The U.S. Department of Transportation's National Highway Traffic Safety Administration (NHTSA) today announced that Louisville, Philadelphia and New York City will receive grants totaling approximately $1.6 million for public education and enforcement initiatives to improve pedestrian safety. The new grants are part of the Department's Everyone Is a Pedestrian campaign to help communities combat the rising number of pedestrian deaths and injuries that have occurred from 2009 through 2012.
"Pedestrian safety is a top priority for the Department," said U.S. Transportation Secretary Anthony Foxx. "Through a combination of education, enforcement, and improvements to walking routes themselves, these grants will improve pedestrian safety in these three cities while serving as a model for communities across the country as well."
The grant program provides approximately $1.6 million in total for the three cities to implement specific education and enforcement initiatives as part of their communities' Pedestrian Safety Action Plan. The three winners are among the cities with some of the highest rates of pedestrian fatalities nationwide:
Louisville was awarded $307,000 and will use the funds to create a pedestrian education program for school-aged children and create safe walking routes for senior citizens. In addition, the funds will be used to conduct law enforcement training and crosswalk enforcement activities. In Louisville, a total of six pedestrians were killed in motor vehicle crashes during 2012, representing 10 percent of the city's total traffic fatalities.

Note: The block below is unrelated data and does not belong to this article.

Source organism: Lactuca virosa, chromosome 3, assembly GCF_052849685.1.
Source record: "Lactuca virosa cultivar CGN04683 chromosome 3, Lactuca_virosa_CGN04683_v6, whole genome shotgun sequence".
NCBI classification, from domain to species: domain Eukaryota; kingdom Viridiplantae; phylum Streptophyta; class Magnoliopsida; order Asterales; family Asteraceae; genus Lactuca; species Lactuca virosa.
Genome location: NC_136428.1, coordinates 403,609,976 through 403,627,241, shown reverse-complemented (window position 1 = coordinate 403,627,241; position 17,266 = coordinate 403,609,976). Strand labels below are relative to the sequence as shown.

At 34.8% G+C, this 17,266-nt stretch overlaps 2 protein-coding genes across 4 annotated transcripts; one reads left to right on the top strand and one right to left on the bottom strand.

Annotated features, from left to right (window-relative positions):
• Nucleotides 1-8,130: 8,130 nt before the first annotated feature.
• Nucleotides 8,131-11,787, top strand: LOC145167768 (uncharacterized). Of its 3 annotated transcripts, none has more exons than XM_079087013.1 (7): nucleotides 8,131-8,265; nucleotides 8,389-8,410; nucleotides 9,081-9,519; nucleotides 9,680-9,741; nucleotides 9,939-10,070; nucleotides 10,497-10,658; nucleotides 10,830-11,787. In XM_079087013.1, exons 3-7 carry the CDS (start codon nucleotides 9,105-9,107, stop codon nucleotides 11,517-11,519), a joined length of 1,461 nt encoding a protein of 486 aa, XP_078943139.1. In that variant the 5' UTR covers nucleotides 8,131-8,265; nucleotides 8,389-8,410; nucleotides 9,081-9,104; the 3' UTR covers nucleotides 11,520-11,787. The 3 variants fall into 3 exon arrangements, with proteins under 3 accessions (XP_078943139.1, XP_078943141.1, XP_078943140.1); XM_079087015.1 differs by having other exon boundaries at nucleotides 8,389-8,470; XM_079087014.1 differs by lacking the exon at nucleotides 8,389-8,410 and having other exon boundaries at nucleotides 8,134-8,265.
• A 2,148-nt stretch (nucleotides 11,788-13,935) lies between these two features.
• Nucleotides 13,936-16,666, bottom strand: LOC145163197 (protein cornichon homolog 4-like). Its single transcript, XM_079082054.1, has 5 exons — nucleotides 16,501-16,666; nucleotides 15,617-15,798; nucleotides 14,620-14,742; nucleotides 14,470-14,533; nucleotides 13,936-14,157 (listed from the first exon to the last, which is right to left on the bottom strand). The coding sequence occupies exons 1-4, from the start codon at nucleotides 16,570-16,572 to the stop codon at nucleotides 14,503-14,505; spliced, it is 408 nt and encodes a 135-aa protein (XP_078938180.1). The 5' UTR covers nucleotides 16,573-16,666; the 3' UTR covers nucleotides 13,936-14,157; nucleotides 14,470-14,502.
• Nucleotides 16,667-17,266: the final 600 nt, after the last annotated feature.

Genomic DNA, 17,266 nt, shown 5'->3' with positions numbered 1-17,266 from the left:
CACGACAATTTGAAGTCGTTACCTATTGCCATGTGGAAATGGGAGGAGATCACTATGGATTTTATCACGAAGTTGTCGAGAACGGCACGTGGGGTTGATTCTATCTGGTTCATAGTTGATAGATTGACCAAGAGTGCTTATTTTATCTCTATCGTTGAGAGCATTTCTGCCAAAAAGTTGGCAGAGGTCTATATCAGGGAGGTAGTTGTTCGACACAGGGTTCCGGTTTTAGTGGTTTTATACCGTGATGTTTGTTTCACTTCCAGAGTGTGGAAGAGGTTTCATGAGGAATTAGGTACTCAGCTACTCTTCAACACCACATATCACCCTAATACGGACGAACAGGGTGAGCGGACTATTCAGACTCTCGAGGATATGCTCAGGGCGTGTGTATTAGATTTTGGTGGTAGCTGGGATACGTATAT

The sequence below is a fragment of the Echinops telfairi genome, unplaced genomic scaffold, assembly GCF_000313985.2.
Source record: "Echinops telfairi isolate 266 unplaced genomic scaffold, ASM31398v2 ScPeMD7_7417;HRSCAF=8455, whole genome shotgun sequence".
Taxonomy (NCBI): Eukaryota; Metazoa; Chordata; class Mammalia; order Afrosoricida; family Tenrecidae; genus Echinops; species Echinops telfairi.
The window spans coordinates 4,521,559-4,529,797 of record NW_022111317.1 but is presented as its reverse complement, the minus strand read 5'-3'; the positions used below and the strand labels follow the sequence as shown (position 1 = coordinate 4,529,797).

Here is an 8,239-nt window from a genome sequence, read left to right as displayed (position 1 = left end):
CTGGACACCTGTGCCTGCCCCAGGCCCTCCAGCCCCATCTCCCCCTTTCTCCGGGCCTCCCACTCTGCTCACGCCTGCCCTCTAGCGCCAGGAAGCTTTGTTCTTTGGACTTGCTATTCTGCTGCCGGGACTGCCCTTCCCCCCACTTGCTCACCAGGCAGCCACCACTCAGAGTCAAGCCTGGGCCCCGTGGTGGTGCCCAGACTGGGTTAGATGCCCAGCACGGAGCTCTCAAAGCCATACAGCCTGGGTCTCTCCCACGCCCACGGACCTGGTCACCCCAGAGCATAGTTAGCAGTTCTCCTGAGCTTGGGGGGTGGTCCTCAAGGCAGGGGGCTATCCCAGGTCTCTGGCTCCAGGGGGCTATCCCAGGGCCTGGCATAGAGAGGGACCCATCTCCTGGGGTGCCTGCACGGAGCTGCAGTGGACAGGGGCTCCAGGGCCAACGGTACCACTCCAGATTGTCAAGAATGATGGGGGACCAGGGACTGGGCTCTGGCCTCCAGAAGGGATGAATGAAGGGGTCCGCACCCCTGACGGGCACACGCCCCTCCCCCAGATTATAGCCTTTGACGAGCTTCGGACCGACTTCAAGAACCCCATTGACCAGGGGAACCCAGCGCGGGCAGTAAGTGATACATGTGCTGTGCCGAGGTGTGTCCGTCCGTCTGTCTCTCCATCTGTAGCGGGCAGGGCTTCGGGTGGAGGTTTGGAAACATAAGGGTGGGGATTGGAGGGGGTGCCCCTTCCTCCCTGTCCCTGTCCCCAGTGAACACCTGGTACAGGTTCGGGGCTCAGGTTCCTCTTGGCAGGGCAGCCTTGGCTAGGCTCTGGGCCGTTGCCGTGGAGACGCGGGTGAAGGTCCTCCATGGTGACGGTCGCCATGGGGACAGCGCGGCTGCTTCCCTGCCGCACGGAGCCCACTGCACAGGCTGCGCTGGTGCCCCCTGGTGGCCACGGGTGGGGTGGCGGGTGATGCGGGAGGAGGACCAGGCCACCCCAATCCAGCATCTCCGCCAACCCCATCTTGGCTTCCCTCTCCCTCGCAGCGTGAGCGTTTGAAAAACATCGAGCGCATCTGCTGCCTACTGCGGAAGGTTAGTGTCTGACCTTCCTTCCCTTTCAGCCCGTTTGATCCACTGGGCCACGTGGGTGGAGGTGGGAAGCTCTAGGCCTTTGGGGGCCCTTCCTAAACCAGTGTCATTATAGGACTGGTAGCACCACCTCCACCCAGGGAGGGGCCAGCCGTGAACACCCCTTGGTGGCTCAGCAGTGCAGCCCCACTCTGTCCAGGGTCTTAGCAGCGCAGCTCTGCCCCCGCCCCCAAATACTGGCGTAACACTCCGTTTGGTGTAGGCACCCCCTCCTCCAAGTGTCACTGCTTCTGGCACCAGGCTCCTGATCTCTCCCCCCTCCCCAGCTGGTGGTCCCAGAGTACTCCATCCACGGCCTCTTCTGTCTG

Philadelphia was awarded $525,000 and will use the funds to address pedestrian safety in downtown areas by increasing police visibility and ticketing during high risk hours in 20 high-crash locations. The grant will also be used for marketing to reach pedestrians in these areas and to train officers on pedestrian safety. In Philadelphia, a total of 31 pedestrians were killed in motor vehicle crashes during 2012, representing 29 percent of the city's total traffic fatalities.
New York City was awarded $805,801 and will use the funds to address speeding drivers and drivers who do not yield to pedestrians in crosswalks. The city will work on reaching the demographic most likely to be in pedestrian crashes -- young men -- through social media and enforcement activities in high-crash areas. In New York City, a total of 127 pedestrians were killed in motor vehicle crashes during 2012, representing 47 percent of the city's total traffic fatalities.
"Building public awareness and supporting safe walking routes are key tools to improve safety and walkability," said NHTSA Acting Administrator David Friedman. "Everyone is a pedestrian at some point in their day, and these grants give local communities an opportunity to shine a spotlight on their pedestrian safety concerns and make their cities safer places to walk."
In addition to the grants, NHTSA, along with the Federal Highway Administration (FHWA), provides a one-stop shop website, www.nhtsa.gov/everyoneisapedestrian, with safety tips and resources for local leaders, city planners, parents and others involved in improving pedestrian safety.
These resources include information for parents on teaching children about safe walking, reports on effective pedestrian projects for state highway safety offices, and guides for community pedestrian safety advocates.